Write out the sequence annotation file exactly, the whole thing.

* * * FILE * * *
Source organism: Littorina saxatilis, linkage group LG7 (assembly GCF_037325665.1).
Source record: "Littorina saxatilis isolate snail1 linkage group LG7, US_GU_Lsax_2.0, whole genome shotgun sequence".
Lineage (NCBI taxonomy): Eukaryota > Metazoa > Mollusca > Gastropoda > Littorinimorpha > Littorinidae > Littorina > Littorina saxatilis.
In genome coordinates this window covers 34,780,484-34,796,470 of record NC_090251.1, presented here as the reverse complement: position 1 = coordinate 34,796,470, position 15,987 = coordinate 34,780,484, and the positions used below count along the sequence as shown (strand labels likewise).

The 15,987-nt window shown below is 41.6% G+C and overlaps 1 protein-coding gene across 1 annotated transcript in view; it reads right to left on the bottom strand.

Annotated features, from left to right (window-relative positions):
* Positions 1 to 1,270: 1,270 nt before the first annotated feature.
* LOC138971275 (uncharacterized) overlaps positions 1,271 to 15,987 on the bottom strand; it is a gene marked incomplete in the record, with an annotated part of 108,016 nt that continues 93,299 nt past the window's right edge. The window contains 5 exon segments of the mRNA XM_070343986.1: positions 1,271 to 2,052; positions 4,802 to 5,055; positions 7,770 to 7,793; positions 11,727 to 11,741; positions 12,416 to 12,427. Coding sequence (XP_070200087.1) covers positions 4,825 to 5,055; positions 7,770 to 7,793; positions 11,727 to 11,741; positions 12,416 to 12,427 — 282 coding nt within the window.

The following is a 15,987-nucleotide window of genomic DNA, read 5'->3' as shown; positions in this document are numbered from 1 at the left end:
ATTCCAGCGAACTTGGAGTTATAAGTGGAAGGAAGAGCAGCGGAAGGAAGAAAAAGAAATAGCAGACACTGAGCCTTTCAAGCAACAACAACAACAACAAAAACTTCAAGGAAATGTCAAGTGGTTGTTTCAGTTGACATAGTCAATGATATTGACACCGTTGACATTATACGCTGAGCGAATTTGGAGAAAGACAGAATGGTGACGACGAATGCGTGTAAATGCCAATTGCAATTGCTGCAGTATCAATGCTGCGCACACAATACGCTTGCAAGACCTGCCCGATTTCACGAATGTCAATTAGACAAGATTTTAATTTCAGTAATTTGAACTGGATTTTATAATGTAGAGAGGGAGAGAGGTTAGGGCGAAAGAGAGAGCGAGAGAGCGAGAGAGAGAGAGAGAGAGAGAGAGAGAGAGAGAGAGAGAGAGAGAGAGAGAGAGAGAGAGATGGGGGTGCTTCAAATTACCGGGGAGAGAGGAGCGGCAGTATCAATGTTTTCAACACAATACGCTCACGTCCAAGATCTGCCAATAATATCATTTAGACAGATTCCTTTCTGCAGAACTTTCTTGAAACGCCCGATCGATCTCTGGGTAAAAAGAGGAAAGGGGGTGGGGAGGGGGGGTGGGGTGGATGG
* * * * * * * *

Source organism: Littorina saxatilis, linkage group LG7 (assembly GCF_037325665.1).
Source record: "Littorina saxatilis isolate snail1 linkage group LG7, US_GU_Lsax_2.0, whole genome shotgun sequence".
Lineage (NCBI taxonomy): Eukaryota > Metazoa > Mollusca > Gastropoda > Littorinimorpha > Littorinidae > Littorina > Littorina saxatilis.
In genome coordinates this window covers 34,780,484-34,796,470 of record NC_090251.1, presented here as the reverse complement: position 1 = coordinate 34,796,470, position 15,987 = coordinate 34,780,484, and the positions used below count along the sequence as shown (strand labels likewise).

The 15,987-nt window shown below is 41.6% G+C and overlaps 1 protein-coding gene across 1 annotated transcript in view; it reads right to left on the bottom strand.

Annotated features, from left to right (window-relative positions):
* Positions 1 to 1,270: 1,270 nt before the first annotated feature.
* LOC138971275 (uncharacterized) overlaps positions 1,271 to 15,987 on the bottom strand; it is a gene marked incomplete in the record, with an annotated part of 108,016 nt that continues 93,299 nt past the window's right edge. The window contains 5 exon segments of the mRNA XM_070343986.1: positions 1,271 to 2,052; positions 4,802 to 5,055; positions 7,770 to 7,793; positions 11,727 to 11,741; positions 12,416 to 12,427. Coding sequence (XP_070200087.1) covers positions 4,825 to 5,055; positions 7,770 to 7,793; positions 11,727 to 11,741; positions 12,416 to 12,427 — 282 coding nt within the window.

The following is a 15,987-nucleotide window of genomic DNA, read 5'->3' as shown; positions in this document are numbered from 1 at the left end:
ATTCCAGCGAACTTGGAGTTATAAGTGGAAGGAAGAGCAGCGGAAGGAAGAAAAAGAAATAGCAGACACTGAGCCTTTCAAGCAACAACAACAACAACAAAAACTTCAAGGAAATGTCAAGTGGTTGTTTCAGTTGACATAGTCAATGATATTGACACCGTTGACATTATACGCTGAGCGAATTTGGAGAAAGACAGAATGGTGACGACGAATGCGTGTAAATGCCAATTGCAATTGCTGCAGTATCAATGCTGCGCACACAATACGCTTGCAAGACCTGCCCGATTTCACGAATGTCAATTAGACAAGATTTTAATTTCAGTAATTTGAACTGGATTTTATAATGTAGAGAGGGAGAGAGGTTAGGGCGAAAGAGAGAGCGAGAGAGCGAGAGAGAGAGAGAGAGAGAGAGAGAGAGAGAGAGAGAGAGAGAGAGAGAGAGAGAGAGAGATGGGGGTGCTTCAAATTACCGGGGAGAGAGGAGCGGCAGTATCAATGTTTTCAACACAATACGCTCACGTCCAAGATCTGCCAATAATATCATTTAGACAGATTCCTTTCTGCAGAACTTTCTTGAAACGCCCGATCGATCTCTGGGTAAAAAGAGGAAAGGGGGTGGGGAGGGGGGGTGGGGTGGATGG